Don’t use more instruments than you truly need. To paraphrase Mike Verta “no colour is as clear as a solo instrument”.
Beware of the trap of over orchestration. You will have listened to your music for hours while working on it and what has become a boring 8 bars that needs more instruments to keep it sounding fresh to you, is new and fresh to a first time listener without any extra instruments and will sound muddy and confusing to a new listener if too many instruments are added.
Keep your melody and accompaniment in different registers (or at least very different tone colours). If your melody is focused around middle C, keep your accompaniment an octave higher or lower, especially if the accompaniment is similar in colour to the melody.
Never forget that your MIDI mockup is supposed to sound like real people are playing real instruments. Real brass and woodwind players need to breathe. Real string players can’t play really fast ostinato patterns forever.
Be aware of the relative power of each instrument. A solo flute will not be heard over a loud brass chord. Sure, you can turn up the fader to make the flute louder but it won’t sound realistic.
Well, that’s what I remember at the moment from watching the video below (and other videos from Mike Verta). Take your time, watch the whole video and it could make your music better.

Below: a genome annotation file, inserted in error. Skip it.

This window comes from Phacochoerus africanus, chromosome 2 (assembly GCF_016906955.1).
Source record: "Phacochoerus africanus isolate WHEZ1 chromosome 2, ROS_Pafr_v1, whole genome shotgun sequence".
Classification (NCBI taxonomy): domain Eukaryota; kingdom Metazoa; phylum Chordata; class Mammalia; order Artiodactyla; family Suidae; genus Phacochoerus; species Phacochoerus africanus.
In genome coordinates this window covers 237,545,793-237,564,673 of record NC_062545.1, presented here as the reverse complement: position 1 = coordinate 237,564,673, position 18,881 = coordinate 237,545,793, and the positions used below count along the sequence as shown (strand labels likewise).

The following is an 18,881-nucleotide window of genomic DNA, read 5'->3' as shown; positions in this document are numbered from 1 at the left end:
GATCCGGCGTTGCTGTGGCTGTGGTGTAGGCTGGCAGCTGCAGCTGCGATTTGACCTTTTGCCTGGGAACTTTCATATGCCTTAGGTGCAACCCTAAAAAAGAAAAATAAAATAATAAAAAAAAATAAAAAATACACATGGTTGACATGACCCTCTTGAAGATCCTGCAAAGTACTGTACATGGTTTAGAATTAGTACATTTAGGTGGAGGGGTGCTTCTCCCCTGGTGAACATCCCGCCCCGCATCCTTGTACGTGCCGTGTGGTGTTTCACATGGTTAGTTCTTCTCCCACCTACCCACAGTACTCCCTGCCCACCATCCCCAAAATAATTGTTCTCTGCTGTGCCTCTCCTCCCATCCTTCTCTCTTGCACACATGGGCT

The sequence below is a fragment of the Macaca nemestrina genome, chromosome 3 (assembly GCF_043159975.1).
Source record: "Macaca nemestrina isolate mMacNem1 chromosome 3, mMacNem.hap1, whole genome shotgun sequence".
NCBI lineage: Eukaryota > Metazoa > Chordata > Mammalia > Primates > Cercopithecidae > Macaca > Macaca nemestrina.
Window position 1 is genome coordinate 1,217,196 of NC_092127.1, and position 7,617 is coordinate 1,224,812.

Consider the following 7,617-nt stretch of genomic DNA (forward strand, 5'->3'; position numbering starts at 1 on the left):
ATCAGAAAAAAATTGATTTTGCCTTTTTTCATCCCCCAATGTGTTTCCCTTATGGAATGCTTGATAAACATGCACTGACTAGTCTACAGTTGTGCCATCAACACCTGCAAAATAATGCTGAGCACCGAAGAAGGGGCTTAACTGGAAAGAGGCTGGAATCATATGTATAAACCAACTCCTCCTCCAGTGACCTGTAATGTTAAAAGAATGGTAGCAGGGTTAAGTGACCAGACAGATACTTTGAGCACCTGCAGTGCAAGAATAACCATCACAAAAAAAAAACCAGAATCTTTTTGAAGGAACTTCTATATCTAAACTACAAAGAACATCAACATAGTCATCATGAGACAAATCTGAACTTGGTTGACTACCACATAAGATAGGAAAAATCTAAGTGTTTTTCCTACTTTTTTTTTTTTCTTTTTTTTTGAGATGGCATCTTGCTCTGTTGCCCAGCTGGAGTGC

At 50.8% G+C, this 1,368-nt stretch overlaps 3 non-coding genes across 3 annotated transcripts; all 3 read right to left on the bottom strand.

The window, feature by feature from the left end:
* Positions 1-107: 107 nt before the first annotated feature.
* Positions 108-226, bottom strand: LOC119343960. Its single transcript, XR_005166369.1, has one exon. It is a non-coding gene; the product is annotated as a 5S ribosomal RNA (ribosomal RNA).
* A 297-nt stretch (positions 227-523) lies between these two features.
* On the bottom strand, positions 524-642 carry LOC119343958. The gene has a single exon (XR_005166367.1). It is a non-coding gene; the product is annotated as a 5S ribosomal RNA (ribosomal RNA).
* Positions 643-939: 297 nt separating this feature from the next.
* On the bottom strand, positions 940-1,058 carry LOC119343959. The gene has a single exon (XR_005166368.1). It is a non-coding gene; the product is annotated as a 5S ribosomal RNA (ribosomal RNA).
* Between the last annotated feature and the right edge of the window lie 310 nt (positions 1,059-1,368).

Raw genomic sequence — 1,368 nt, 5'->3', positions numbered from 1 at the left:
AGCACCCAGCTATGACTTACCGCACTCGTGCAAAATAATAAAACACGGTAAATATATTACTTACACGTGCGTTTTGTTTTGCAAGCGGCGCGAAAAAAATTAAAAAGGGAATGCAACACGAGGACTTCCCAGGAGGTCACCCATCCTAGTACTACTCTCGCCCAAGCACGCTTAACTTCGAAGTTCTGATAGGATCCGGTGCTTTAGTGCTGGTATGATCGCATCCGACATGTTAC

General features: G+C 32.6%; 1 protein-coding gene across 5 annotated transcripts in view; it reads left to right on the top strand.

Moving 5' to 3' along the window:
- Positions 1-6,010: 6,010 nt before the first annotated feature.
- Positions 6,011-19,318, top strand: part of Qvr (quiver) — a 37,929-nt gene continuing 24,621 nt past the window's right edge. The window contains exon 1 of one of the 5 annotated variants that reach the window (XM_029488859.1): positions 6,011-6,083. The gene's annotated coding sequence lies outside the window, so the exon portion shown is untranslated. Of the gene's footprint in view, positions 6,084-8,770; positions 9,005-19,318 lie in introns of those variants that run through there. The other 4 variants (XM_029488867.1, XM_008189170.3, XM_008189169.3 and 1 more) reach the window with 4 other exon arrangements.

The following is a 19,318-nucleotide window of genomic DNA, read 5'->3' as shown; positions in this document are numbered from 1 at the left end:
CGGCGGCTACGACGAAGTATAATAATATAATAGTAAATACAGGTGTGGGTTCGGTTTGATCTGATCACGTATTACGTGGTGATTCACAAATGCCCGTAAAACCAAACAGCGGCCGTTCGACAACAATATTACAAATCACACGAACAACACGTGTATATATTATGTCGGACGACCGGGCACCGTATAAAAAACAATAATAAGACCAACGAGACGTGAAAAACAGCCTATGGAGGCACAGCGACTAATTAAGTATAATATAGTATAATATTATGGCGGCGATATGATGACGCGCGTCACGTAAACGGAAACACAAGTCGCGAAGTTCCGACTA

A cover of Oh Holy Night written by Adolphe Adam in 1847, arranged by Donovan Farrell, Paul Battersby
Although I’m not a fan of Xmas music anymore (I’ve heard the songs far too many times) and I’m not into religious or gospel music, I thought the singing in this was so good that when asked by Donovan, I had to work on it. Unfortunately my orchestration was not used in the official video and I discovered that fact too late for me to release this before Xmas.
guitar arrangement, guitar, vocals
Phillip Michael Parsons
Brandi Lynne Wightman
orchestral arrangement, piccolo, flute, oboe, clarinet, 1st violin, 2nd violin, viola, cello, string bass, trumpet, french horn, trombone, tuba, harp (all from Virtual Playing Orchestra sample library), percussion, mixing